I wonder if a house sitting agreement could have saved home owner, Chris Kirk, from the bizarre state of affairs that he arrived home to. But would his house sitter have been foiled by the legally binding document?
Thursday 8 January 2004
What kind of friends coat your apartment – and nearly everything in it – with foil while you’re away?
Here’s a hint: One of the few objects that escaped the shiny treatment was a book titled ‘Cruel Tricks for Dear Friends.’
Chris Kirk found his downtown Olympia apartment encased in aluminum foil when he returned home Monday night from a trip to Los Angeles. The walls, ceiling, cabinets and everything in between shimmered, after the prank orchestrated by Kirk’s longtime friend, Luke Trerice, 26, who was staying in the apartment while Kirk was away.
The walls, ceiling, cabinets and everything in between shimmered, after the prank orchestrated by Kirk’s longtime friend, Luke Trerice, 26, who was staying in the apartment while Kirk was away.
‘He’s known for large-scale strangeness,’ Kirk, 33, told The Olympian. ‘He warned me that he would be able to touch my stuff, but it didn’t sound so bad.’
Trerice, who lives in Las Vegas, and a small group of friends draped the apartment with about 4,000 square feet of aluminum foil, which cost about $100.
Not surprisingly, the idea was hatched on New Year’s Eve.
‘It was just a spur of the moment thing,’ Trerice said. ‘I really don’t even consider it art. I consider it a psychology project. He seems to be upbeat, so I consider this a success.’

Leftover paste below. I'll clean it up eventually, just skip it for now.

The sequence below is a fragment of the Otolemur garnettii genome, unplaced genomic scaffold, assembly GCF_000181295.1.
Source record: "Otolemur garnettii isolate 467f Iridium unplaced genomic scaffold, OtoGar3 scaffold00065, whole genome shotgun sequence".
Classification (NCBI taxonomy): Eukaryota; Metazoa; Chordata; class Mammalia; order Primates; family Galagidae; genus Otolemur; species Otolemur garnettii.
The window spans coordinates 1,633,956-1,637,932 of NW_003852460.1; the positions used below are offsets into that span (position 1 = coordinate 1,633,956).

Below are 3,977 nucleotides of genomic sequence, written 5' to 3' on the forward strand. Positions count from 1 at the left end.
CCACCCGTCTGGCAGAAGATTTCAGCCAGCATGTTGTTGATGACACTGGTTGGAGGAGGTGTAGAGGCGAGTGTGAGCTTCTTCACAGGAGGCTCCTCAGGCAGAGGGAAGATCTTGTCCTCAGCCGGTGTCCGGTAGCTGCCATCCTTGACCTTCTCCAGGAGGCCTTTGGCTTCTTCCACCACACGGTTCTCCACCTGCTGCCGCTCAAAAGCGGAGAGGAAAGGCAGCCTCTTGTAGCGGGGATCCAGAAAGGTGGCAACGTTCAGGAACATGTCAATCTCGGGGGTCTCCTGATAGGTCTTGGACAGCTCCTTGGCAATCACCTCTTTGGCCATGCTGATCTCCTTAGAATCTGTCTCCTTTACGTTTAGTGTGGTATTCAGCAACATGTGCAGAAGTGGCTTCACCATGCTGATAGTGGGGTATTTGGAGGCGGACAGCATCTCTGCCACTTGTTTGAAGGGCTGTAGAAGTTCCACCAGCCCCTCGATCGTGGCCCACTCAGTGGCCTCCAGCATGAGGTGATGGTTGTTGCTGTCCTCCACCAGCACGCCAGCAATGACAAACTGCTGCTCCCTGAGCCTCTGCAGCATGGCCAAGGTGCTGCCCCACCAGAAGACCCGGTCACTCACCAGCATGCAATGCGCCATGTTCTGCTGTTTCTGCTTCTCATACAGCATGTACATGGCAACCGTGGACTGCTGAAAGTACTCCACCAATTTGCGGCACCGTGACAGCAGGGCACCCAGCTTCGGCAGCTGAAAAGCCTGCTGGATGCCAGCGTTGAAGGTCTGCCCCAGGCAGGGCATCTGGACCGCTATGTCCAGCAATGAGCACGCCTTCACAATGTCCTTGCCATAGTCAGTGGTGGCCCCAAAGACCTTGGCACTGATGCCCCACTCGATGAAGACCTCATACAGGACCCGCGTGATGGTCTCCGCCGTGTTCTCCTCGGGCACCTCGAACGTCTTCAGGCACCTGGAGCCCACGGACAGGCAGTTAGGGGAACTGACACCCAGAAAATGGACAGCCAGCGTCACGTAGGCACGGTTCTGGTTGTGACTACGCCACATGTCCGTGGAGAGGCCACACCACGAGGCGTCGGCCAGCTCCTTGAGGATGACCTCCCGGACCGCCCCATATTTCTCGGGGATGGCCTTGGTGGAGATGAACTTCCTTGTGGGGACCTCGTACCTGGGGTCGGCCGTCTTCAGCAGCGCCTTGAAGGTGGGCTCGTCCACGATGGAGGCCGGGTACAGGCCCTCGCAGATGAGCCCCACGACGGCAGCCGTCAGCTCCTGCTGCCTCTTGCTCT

No detail was too small or too time-consuming.
The toilet paper was unrolled, wrapped in foil, then rolled back up again.
The friends covered Kirk’s book and compact disc collections but made sure each CD case could open and shut normally.
They even used foil on each coin in Kirk’s spare change.
And to sweeten the theme, they left silver Hershey’s kisses throughout the apartment.
‘The toilet was hard. The molding around the doorways took a very long time,’ Trerice said.
Aside from ‘Cruel Tricks for Dear Friends,’ which doesn’t include this particular trick, only a portrait of his girlfriend, the bed and a bathmat were left unfoiled.
‘He took special pains not to move anything,’ Kirk said.
A foil-encased picture hanging outside his apartment was Kirk’s first clue that something inside was amiss.
‘I heard him open the door and gasp and start laughing,’ said Beth Kelly, who lives in an apartment down the hall. ‘I love the quarters. It’s almost more funny realizing the things that were left unwrapped.’
Since Kirk’s return the entire building has been buzzing about the transformation, said Andras Jones, who lives on the same floor.
‘There’s a party atmosphere down by the room,’ Jones said. ‘Of course, everyone has their favorite part. I think the kitchen is just amazing.’
Kirk’s awestruck neighbors and friends kept him up until late Monday night. He hasn’t started unpacking his belongings and isn’t sure when he will.’
‘As I was trying to sleep last night, I realized that, actually, it’s creepy,’ Kirk said.
And as for whether Trerice will ever be allowed to stay again at the apartment unsupervised, Kirk said: ‘I don’t know. We’ll see.’
But Trerice hopes Kirk will find a way to get him back.
‘I’m going to be insulted if he doesn’t try,’ Trerice said. ‘It’s kind of a challenge.’
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